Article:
My question is how do we know that patented factory produced products are hygienic? Should we believe them because they are 'foreign' or because private large-scale manufacturers are inherently more reliable at maintaining standards?

Sumana

Jamie said...

I work for an NGO in Haiti called Meds & Food for Kids (www.mfkhaiti.org) that produces RUTF for national distribution. For me, and the rest of the global health community (WHO, WFP, MSF, etc.), RUTF is the gold standard for treating SAM. I have a strong doubt that these other local foods have the hygienic production standards or condensed nutritional content required to safely lift these children from the trap of SAM. However, why does this mean that proper RUTF (and it is a defined term for a narrowly defined product) can't be produced in India for sale in the Indian market or in Bangladesh, Pakistan, Nepal, etc? I'm sure if it met the stringent food safety standards and was produced at a reasonable scale, even Unicef would purchase it for local distribution. It is fine with me to disrupt Nutriset's global monopoly (and likewise Unicef's awkward promotion of a for-profit company), but the Indian gov't needs to adapt realistic protocols that would encourage local production and attract international finances to pay for the distribution. Safe, hygienic local production is not easy, but unlike Haiti (or many of the countries in Africa where RUTF has been used with great success), there is plenty of food processing capacity in India. And, India is already the #2 global producer of peanuts! It sounds to me like politics and dubious policy research are keeping MILLIONS of children from getting the treatment they require to meet their full potential. Who is really losing by not at least doing the efficacy and cultural acceptability trials?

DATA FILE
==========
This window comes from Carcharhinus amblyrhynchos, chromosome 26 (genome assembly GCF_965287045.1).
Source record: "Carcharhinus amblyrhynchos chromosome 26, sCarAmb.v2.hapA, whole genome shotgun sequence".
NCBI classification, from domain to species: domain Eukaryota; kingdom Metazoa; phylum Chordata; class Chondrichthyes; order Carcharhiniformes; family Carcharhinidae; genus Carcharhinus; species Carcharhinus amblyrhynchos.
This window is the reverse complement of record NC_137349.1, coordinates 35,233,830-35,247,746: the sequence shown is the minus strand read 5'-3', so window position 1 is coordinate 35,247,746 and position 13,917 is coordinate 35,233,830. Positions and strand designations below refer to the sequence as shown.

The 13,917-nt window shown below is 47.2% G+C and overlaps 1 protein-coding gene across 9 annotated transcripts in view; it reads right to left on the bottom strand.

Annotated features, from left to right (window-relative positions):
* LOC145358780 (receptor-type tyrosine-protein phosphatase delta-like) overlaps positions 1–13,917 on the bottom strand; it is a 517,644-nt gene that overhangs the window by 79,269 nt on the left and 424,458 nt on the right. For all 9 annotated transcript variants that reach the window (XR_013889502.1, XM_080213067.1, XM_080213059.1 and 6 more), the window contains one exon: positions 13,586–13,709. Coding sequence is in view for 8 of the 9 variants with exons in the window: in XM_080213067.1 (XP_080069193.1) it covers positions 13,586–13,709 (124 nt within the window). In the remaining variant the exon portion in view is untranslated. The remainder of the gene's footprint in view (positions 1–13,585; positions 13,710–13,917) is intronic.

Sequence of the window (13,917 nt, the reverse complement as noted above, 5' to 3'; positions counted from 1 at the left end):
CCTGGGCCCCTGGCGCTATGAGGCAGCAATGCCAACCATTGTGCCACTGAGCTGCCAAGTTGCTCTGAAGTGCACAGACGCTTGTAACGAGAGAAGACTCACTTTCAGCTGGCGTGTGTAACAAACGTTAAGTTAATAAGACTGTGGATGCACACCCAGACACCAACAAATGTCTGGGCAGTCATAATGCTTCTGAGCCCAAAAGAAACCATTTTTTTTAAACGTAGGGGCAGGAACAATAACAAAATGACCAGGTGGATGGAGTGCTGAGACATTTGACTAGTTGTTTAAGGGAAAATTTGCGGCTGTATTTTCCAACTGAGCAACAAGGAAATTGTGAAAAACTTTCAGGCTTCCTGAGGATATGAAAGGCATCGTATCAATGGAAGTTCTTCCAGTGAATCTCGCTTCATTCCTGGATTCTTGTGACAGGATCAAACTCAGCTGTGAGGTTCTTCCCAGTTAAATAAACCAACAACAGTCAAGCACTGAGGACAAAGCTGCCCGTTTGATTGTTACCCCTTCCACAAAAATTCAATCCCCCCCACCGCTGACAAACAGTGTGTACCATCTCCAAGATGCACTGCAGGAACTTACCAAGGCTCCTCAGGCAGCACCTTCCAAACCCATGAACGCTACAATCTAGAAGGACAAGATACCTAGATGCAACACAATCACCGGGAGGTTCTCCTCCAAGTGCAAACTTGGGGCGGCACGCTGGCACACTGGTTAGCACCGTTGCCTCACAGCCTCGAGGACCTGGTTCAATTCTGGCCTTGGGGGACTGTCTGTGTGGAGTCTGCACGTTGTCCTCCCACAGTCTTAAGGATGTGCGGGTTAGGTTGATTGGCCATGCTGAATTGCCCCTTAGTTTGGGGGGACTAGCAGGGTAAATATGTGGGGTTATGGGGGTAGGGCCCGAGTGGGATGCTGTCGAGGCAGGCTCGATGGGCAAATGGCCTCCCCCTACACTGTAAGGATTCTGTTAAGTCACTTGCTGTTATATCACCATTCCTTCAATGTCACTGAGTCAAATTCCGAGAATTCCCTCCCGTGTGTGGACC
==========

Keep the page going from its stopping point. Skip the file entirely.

Yeast Infection said...

The project peanut butter use local Malawi grown produce; a good incentive for the local farmers and the market.I would really like to know why CIPLA can't do the same.

Dr R P [Ravi] said...

The debate on use of RUTF in India is missing the children who are loosing out on their lives. It is grossly unfare . RUTF has fortified peanut as its composition and has shown very good results in difficult challenged areas of the world.
The debate of either or between Rutf and hot cooked foods is unfortunate. Why can we not think of hot cooked foods with RUTF-- preferably made in India .
The SAM children who are estimated to be around 8 million by NFHS3 deserve nutrition .
ravi
[dr R P Sinha]

Anonymous said...

i think the issues of importation (and use) of Plumpy Nut and treatment of SAM children need to be teased out. Home cooked meals are nice but the will not cure SAM. Withdrawal of RUTF will place the lives of SAM children at risk. there is little doubt that some will die as a result of being denied access to Plumpy Nut. i also object to the NutriSet/UNICEF nexus and monopoly but the GoI should ensure that other (locally produced) RUTF with proven eficacy are available BEFORE stopping importation of Plumpy Nut. In the absence of an alternative the GoI is denying a life saving intervention. Would GoI stop the use of malaria treatments because they were not produced in India?

Anonymous said...

This brings us back to the discussion what is RUTF- a drug or a food? There have been developments considering RUTF a solution for everything with even proposing RUTF for moderate malnutrition or first trials for prevention of malnutrition. Lets go back to the original concept of using it as a drug for severe acute malnutrition and strengthen concepts using local foods for the prevention. Without having treatment of SAM incorporated in prevention programmes RUTF is just reducing mortality but not at all contributing to reduction of malnutrition.